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John Gregory Clarke, 1837-1858



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John Gregory Clarke was born around 1837 in London, England, the last of five children, to John Clarke who later worked for Lord Rosslyn as a factor at Dysart House, and Elizabeth Clarke née Barton, who became inkeeper at the Forth Hotel. His preceding five paternal ancestors were first born children, all named John Clarke. His gt4 grandfather was Gregory Clarke (1642-1725) of Bungay.


John Gregory Clarke was employed as an apprentice at the shipyard at Granton, on the bank of the Firth of Forth opposite to his home in Burntisland; about five miles distant.


John Gregory Clarke died on 24th July 1858 when his boat capsized in the Firth of Forth. He is buried in Dysart Barony Churchyard.

Fife Herald 29 Jul 1858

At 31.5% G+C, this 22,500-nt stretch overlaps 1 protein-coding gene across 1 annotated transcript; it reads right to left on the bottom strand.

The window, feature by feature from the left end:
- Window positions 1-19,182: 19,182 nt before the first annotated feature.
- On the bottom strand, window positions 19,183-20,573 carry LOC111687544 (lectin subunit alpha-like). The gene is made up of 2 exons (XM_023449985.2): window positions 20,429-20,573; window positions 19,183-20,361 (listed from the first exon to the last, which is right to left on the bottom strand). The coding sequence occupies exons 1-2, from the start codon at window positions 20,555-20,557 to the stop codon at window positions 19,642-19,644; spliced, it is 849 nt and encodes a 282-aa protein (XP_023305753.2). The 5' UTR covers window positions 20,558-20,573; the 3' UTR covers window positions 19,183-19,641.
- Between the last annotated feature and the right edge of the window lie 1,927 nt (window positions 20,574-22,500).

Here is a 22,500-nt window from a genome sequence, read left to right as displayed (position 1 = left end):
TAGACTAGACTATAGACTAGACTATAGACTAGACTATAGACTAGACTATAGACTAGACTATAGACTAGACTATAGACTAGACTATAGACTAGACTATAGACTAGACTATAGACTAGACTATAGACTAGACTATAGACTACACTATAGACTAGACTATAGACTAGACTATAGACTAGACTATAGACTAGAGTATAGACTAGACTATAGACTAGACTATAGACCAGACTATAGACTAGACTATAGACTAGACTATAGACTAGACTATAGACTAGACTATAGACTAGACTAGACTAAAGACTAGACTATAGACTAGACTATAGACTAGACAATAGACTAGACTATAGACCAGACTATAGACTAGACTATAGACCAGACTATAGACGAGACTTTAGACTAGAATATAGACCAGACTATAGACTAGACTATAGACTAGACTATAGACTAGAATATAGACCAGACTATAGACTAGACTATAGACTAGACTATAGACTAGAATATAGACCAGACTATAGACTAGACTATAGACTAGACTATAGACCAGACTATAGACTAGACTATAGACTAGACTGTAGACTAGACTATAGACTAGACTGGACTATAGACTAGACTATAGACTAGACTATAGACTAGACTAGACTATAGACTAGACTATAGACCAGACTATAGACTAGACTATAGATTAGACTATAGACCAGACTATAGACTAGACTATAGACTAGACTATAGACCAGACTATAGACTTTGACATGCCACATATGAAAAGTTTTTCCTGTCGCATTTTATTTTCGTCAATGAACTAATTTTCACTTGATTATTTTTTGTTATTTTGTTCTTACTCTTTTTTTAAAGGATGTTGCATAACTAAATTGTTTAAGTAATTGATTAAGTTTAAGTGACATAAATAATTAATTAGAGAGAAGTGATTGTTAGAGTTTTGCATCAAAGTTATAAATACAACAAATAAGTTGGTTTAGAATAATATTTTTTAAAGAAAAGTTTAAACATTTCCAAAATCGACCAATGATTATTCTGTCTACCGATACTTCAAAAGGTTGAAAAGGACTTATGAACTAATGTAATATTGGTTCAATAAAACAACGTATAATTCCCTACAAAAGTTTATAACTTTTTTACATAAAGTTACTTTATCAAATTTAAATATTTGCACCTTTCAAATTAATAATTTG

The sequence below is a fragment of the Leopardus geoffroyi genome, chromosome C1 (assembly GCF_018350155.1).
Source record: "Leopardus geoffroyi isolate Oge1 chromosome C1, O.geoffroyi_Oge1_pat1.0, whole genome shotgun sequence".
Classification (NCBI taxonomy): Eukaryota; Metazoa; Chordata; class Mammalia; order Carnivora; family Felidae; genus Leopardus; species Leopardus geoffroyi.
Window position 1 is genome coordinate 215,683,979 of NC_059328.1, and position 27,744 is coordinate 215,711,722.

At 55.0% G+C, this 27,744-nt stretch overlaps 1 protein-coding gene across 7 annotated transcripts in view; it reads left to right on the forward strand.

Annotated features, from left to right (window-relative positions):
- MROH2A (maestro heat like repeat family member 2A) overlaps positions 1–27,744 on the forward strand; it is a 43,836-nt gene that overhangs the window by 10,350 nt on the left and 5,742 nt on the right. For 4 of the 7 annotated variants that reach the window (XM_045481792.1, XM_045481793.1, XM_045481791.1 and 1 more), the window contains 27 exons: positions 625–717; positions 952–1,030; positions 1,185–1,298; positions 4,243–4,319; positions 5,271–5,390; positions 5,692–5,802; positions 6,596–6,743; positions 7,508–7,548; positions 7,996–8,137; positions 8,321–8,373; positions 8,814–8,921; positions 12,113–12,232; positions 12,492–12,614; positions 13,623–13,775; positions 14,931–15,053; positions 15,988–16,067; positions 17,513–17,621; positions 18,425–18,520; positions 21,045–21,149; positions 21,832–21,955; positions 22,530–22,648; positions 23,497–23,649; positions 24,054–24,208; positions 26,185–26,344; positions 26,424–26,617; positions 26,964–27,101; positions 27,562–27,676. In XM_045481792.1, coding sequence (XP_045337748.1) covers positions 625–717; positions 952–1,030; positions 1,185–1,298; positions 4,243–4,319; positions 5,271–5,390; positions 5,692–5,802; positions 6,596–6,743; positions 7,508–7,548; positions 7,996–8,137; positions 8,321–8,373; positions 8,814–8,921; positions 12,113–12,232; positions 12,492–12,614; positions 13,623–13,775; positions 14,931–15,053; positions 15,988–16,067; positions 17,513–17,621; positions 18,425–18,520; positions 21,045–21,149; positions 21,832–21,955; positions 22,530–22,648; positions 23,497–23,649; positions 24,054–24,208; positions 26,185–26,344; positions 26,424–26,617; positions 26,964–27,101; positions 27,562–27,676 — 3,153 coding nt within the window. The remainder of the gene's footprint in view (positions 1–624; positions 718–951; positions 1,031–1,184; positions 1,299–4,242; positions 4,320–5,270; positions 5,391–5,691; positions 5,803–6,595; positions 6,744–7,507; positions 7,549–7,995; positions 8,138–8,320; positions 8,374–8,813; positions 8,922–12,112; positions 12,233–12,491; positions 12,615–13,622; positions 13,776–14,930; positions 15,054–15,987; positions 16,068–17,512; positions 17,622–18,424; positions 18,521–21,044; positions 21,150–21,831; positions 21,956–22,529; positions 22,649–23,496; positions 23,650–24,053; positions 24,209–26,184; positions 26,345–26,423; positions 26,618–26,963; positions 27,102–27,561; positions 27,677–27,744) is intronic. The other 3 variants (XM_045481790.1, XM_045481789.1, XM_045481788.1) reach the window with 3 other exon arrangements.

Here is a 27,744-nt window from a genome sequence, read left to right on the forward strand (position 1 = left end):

BURNTISLAND. – MELANCHOLY OCCURRENCE THREE YOUNG MEN DROWNED. - During the night of Saturday last, an occurrence of a most distressing nature took place on the Firth of Forth – the result, there is every reason to believe, being the untimely death of three young men of excellent character. The story is rendered peculiarly sad, not only by the mystery in which its chiefest incidents are shrouded, but also by the circumstance that each of the youths was an only son. William Gawan, a young man of 18, was a teacher in Maclaren's Academy, Stockbridge, Edinburgh; John Orral, the 2nd of the party, was an engineer at Leith, residing at Burntisland, and about the same age as Gawan; and John Clark, aged 21, was an apprentice in the shipbuilding yard at Granton. He also resided with his mother at the Forth Hotel, Burntisland. They were all acquainted with each other – Clark and Orral were particular friends - and Gawan, who knew Orral well, was staying with him at Burntisland. It seems that early on Saturday afternoon, resolving to have a trip on the Firth, they left Burntisland in a small four-oared boat belonging to Clark. It was nearly high tide when they started, but the day promised to be fair – the sea was running smoothly, and a slight breeze from the north prevailed. The party reached Granton in little more than an hour, when they took the boat to moorings at the pier and walked into town. At half-past nine at night all three returned to the pier and prepared to leave for Burntisland. The tide was then at the ebb, the night rapidly darkening and rain pouring heavily down. Whilst untackling the boat, they were accosted by the mate of one of the steamers plying across the Firth, who knew Clark and Orral, and he invited them to go across with the vessel, as it was starting immediately. This they declined to do Clark saying that they had a boat of their own, and would go across in it. A very stiff gusty wind was blowing at this time from the north-east, and the rain descended in torrents. The mate seeing how the weather was turning out, again spoke to the young men, warning them not to venture out in the small boat, but to come on board the steamer. This second request was disregarded, and hoisting the sail, they left the pier before the steamer, and were almost directly out of sight. Nothing more was seen of any of the unfortunate lads, and the only clue to their fate which was left was the boat, which at seven o'clock on Sunday morning was discovered by a sloop, lying on her beam-ends on the shore of Cramond Island. Orrell's cap was the only article found in the boat, and the oars were picked up by some person near the island on Monday. The boat was towed up to Queensferry. On Monday a strict search was made along the shore and on every island to discover the bodies of the young men. There are various surmises as to the cause of the accident some thinking that the boat, while under canvas, must have been overturned by a sudden gust of wind; and others believing that it was run aground in the darkness on Cramond Island. The first of these conjectures is considered most probable, as the wind was very high throughout the night. It is not known whether any of the young men except Clark understood the management of a boat, or whether any of them were swimmers.